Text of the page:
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Darwin Correspondence Project

To W. D. Fox   [30 April 1857]1

Moor Park | Farnham | Surrey


My dear Fox.

I have now been here for exactly one week, & intend to stay one week more.— I had got very much below par at home, & it is really quite astonishing & utterly unaccountable the good this one week has done me.— I like Dr. Lane & his wife & her mother, who are the proprietors of this establishment very much.— Dr. L. is too young,—that is his only fault—but he is a gentleman & very well read man.2 And in one respect I like him better than Dr. Gully, viz that he does not believe in all the rubbish which Dr. G. does; nor does he pretend to explain much, which neither he or any doctor can explain.—3 I enclose a paper for the strange chance of your ever knowing anyone in the S. in want of Hydropathy.— I really think I shall make a point of coming here for a fortnight occasionally, as the country is very pleasant for walking.—4

But I, also, think it highly probable that we all shall move to Malvern this summer, not for my sake, but for Etty’s, who has now been out of health for some six or 8 months. I hardly know yet when we shall go, if we do go; but I very much wish that we might meet you there. Etty is now & has been for some time at Hastings.5 I am well convinced that the only thing for Chronic cases is the water-cure.—6 Write to me either here or after Wednesday next to Down, & tell me how the world goes on with you, & how, especially, the Sciatica has been, if it was sciatica, which caused you so much suffering.—7

I believe that I worked too hard at home on my species-Book, which progresses, but very slowly. Whenever you write, as you are, I know, very learned in Pigs, pray tell me, whether any breed, known to have originated or to have been greatly modified, by a cross with the Chinese or Neapolitan Pig, whether any such crossed-breed, breeds true or nearly true.—8 I am pretty sure I have read of some breed known to have been formed by a cross with one of the above Breeds, but I cannot remember particulars.— I must now take a sitz Bath, my treatment being,—daily Shallow, Douche, & Sitz.9

Farewell, my dear Fox | Yours most truly | C. Darwin


The date is provided by the postmark and by CD’s reference in the letter to having been at Moor Park ‘for exactly one week’ (‘Journal’; Appendix II).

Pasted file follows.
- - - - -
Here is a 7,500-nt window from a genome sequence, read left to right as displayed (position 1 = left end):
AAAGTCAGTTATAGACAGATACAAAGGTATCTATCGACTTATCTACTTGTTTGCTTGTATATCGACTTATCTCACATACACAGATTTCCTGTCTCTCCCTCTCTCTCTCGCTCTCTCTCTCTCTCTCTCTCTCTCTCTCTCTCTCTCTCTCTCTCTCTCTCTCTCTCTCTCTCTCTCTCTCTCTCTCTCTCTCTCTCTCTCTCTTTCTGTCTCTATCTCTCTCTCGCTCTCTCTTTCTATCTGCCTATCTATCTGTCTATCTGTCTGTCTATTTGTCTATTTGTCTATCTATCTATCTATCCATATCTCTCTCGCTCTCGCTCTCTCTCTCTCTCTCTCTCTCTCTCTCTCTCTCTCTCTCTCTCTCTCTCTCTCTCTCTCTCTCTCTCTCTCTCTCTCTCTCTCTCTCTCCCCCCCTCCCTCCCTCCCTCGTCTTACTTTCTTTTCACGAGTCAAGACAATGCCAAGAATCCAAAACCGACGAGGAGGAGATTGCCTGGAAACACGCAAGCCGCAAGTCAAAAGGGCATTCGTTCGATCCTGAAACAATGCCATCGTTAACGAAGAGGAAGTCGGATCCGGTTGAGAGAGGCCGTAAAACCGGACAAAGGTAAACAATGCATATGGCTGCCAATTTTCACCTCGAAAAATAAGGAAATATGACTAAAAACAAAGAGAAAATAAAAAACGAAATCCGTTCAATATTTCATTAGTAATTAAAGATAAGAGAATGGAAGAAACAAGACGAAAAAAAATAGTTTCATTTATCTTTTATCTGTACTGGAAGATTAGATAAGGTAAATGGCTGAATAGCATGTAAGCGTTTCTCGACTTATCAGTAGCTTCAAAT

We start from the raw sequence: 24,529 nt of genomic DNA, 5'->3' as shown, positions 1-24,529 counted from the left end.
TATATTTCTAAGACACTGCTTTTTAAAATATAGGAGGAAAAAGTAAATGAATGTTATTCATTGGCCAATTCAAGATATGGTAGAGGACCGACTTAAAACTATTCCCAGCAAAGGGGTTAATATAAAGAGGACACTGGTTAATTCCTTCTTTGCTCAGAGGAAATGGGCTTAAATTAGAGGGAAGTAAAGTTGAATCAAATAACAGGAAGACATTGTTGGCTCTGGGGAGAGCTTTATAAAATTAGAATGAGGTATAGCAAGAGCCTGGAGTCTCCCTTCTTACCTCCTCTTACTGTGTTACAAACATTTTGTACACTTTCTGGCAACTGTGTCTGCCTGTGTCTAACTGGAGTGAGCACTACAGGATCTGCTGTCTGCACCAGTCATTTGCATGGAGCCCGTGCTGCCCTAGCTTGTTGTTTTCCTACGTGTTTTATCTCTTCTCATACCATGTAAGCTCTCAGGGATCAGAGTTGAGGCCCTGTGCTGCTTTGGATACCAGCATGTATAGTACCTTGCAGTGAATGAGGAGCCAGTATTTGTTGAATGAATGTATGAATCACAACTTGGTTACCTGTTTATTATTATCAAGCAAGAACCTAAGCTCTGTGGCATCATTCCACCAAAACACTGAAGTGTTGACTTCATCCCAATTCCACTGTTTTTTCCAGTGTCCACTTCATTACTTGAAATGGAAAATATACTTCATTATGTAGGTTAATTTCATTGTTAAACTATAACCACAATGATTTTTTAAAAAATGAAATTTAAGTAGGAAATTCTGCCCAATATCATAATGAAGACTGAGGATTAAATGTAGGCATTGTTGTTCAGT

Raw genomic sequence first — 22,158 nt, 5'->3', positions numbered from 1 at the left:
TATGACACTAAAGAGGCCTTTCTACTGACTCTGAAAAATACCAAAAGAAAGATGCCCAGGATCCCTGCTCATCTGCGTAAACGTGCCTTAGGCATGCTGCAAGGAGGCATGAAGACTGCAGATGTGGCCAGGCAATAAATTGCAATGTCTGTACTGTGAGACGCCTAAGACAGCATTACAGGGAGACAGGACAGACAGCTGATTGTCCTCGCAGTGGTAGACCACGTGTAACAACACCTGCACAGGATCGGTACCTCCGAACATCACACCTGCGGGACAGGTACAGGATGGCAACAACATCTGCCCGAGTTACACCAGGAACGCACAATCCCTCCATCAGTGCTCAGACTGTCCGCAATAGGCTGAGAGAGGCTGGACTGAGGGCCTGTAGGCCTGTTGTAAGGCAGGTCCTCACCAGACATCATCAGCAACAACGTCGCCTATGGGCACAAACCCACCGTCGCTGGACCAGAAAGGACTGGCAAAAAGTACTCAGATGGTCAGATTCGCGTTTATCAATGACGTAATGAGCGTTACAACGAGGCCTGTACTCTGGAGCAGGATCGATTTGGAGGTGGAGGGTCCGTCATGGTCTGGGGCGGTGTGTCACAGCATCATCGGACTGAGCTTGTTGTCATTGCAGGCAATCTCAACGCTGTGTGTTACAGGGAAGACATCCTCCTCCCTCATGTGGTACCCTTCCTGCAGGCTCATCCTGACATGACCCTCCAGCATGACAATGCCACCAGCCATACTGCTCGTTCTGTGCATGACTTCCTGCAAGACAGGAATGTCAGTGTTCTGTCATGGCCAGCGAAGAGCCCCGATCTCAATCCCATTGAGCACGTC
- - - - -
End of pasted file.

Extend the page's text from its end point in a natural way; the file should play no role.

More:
Edward Wickstead Lane was 34 years old. He took over the lease of Moor Park, a large country house with associated parkland, from Thomas Smethurst. Smethurst had turned the house into a hydropathic establishment in or around 1850; by 1855, Lane had become the proprietor (Post Office directory of the six home counties 1851 and 1855). The patients at Moor Park were accommodated in the same building as Lane and his family. It was Lane’s belief that this arrangement was greatly beneficial to the patient (Lane 1857, p. 79).
James Manby Gully advocated homoeopathy, and clairvoyance in some cases, in his water-cure establishment in Malvern. For CD’s opinion of these remedies, see Correspondence vol. 4, letters to Susan Darwin, [19 March 1849], and to W. D. Fox, 4 September [1850].
Lane believed that a change of scenery was an essential constituent of therapy, the site of Moor Park having been chosen for its location in a ‘picturesque district abounding in pleasant and varied walks, with a dry soil under-foot and the fresh breezes of health playing about … over-head from morning till night’ (Lane 1857, p. 43).
Emma Darwin had taken her daughter Henrietta Emma to Hastings on 9 April 1857 to see whether her health would improve at the seaside. Henrietta returned home on 12 May. The family did not go to Malvern for the summer; instead, Emma took Henrietta to Moor Park on 29 May where she remained until 7 August (Emma Darwin’s diary). CD returned to Moor Park for two weeks in June (‘Journal’; Appendix II).
For CD’s belief that his condition was much relieved by the water-cure, see Correspondence vol. 4, letter to W. D. Fox, 7 [July 1849].
Fox had recently visited Gully’s hydropathic establishment in Malvern for treatment. See letter to W. D. Fox, 3 October [1856].
CD discussed this subject in Variation 1: 78–9, but Fox’s name is not mentioned.
See Correspondence vol. 4, letter to Susan Darwin, [19 March 1849], for a description of CD’s previous treatment at Gully’s establishment in Malvern. Lane described his method of treatment in a handbook on hydropathy issued in 1857. He attributed most disorders to imperfect digestion (Lane 1857, pp. 51–78).


Correspondence: The correspondence of Charles Darwin. Edited by Frederick Burkhardt et al. 29 vols to date. Cambridge: Cambridge University Press. 1985–.

Post Office directory of the six home counties: Post Office directory of the six home counties, viz., Essex, Herts, Kent, Middlesex, Surrey and Sussex. London: W. Kelly & Co. 1845–78.

Variation: The variation of animals and plants under domestication. By Charles Darwin. 2 vols. London: John Murray. 1868.


His impressions of the hydropathic establishment and E. W. Lane. Is convinced the only thing for "chronic cases" is the water-cure.

Asks if WDF knows of any breed of pig that originated or was modified by a cross with a Chinese or Neapolitan pig, and whether the crossbreed bred true.

Letter details

Letter no.
Charles Robert Darwin
William Darwin Fox
Sent from
Moor Park
Source of text
Christ’s College Library, Cambridge (MS 53 Fox 103)
Physical description
ALS 7pp

Please cite as

Darwin Correspondence Project, “Letter no. 2085,” accessed on 23 July 2024,

Also published in The Correspondence of Charles Darwin, vol. 6